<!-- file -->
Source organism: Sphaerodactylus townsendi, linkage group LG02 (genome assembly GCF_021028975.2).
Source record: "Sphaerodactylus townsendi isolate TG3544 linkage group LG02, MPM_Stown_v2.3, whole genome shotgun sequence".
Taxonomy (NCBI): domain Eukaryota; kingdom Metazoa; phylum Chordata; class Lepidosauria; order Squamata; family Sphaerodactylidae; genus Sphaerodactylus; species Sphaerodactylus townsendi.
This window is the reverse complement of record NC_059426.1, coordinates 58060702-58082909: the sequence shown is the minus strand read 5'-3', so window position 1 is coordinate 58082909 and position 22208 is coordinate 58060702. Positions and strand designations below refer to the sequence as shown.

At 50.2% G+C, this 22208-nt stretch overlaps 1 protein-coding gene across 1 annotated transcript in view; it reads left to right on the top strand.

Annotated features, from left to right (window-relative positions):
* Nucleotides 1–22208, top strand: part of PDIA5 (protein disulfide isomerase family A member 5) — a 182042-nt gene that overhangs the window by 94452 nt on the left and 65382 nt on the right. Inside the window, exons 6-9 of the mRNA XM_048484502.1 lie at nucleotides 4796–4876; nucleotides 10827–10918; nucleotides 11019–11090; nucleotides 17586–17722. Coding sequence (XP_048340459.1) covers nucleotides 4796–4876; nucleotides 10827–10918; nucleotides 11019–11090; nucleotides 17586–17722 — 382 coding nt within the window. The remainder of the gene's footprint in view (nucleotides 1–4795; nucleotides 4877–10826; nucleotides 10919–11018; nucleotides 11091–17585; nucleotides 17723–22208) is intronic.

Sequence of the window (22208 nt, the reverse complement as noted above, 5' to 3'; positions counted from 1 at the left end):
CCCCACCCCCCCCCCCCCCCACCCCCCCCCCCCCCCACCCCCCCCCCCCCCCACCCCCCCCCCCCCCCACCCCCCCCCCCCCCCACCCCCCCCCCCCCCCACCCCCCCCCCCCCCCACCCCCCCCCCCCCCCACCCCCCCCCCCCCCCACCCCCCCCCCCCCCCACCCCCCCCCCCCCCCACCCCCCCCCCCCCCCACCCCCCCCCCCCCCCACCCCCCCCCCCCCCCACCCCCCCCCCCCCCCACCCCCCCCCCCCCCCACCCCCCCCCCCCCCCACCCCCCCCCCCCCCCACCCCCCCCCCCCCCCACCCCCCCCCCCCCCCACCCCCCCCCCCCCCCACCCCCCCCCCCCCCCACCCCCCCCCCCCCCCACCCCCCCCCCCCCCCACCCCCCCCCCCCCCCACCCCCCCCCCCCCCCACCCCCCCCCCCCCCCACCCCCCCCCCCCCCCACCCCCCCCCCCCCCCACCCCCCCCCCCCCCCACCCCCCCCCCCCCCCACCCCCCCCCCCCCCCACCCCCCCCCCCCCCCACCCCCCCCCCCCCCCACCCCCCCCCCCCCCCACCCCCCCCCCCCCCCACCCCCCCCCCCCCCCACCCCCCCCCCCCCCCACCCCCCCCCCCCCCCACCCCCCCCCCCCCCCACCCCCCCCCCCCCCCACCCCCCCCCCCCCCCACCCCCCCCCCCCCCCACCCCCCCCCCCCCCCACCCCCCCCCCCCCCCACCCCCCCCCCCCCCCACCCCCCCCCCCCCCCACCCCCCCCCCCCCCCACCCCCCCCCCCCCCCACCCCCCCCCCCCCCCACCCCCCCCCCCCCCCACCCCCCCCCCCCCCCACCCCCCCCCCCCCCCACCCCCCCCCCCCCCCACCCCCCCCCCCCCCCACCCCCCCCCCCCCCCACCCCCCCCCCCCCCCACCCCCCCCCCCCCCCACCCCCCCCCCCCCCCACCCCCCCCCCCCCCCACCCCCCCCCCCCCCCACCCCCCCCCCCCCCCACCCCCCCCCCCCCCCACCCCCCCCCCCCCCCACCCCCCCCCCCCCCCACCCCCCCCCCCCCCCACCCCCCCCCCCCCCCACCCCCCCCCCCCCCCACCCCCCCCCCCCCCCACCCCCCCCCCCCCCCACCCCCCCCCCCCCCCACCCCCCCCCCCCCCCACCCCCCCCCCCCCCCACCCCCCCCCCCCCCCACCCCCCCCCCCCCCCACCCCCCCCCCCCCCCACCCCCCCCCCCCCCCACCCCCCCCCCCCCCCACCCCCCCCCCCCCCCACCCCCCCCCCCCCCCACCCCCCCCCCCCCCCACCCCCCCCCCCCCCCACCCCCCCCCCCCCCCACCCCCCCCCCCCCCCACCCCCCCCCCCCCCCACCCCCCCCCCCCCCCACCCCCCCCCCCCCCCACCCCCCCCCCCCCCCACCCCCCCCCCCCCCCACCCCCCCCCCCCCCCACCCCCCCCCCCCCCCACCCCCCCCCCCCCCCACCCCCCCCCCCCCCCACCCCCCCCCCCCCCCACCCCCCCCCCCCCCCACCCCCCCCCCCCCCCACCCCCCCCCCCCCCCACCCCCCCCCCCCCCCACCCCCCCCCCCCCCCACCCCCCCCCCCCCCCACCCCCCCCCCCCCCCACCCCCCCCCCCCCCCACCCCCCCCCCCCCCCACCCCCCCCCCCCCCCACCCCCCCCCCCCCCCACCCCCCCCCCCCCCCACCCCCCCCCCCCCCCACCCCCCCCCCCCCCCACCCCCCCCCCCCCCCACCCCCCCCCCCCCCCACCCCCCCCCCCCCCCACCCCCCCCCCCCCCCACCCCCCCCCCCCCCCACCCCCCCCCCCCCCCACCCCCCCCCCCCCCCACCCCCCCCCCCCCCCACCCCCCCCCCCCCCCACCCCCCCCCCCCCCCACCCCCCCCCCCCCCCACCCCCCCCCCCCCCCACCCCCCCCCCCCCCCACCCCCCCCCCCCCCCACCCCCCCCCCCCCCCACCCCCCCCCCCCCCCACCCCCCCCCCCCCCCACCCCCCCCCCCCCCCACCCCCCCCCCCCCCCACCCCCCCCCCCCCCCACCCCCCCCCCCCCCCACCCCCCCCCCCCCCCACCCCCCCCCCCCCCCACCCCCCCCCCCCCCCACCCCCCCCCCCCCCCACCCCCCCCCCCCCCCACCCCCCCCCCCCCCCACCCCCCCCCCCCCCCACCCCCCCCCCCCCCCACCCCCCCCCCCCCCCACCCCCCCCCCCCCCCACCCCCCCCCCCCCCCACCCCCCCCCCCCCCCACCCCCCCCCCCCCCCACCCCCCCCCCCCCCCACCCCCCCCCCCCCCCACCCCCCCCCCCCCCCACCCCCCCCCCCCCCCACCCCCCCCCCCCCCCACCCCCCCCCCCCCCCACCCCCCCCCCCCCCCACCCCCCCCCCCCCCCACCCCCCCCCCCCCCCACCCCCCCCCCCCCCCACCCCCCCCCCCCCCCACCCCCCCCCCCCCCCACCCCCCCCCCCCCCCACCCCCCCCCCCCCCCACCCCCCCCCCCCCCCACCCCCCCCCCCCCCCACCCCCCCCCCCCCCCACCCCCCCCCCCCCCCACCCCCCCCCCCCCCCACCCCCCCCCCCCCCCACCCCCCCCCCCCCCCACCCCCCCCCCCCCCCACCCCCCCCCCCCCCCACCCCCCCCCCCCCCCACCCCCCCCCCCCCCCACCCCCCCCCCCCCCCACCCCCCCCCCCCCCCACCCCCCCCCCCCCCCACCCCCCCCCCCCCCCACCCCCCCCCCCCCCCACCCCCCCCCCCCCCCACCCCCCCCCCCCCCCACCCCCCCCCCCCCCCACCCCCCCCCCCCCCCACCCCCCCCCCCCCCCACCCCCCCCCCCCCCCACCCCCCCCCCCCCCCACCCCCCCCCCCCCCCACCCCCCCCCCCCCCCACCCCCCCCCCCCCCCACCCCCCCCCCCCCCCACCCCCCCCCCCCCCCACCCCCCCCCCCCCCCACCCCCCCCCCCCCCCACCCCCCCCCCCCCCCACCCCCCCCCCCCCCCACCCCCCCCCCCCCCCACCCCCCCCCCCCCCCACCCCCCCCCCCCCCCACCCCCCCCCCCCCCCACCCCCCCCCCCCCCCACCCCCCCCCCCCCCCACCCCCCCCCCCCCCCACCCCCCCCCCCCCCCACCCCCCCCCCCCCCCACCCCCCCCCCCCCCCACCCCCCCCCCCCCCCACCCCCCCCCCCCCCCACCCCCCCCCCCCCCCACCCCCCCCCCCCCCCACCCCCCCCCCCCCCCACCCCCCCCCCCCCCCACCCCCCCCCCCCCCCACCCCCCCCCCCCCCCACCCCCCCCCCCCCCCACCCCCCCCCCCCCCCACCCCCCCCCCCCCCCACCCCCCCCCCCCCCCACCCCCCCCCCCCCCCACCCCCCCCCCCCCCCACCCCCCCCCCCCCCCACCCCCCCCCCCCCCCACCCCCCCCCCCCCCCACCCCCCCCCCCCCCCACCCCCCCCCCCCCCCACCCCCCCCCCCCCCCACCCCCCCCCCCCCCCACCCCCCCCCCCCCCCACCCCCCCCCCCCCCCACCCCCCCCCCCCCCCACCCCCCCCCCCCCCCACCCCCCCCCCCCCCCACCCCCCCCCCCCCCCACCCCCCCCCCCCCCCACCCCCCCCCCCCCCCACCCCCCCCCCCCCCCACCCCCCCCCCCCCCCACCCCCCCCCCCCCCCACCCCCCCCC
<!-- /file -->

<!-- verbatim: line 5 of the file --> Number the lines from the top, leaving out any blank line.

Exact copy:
At 50.2% G+C, this 22208-nt stretch overlaps 1 protein-coding gene across 1 annotated transcript in view; it reads left to right on the top strand.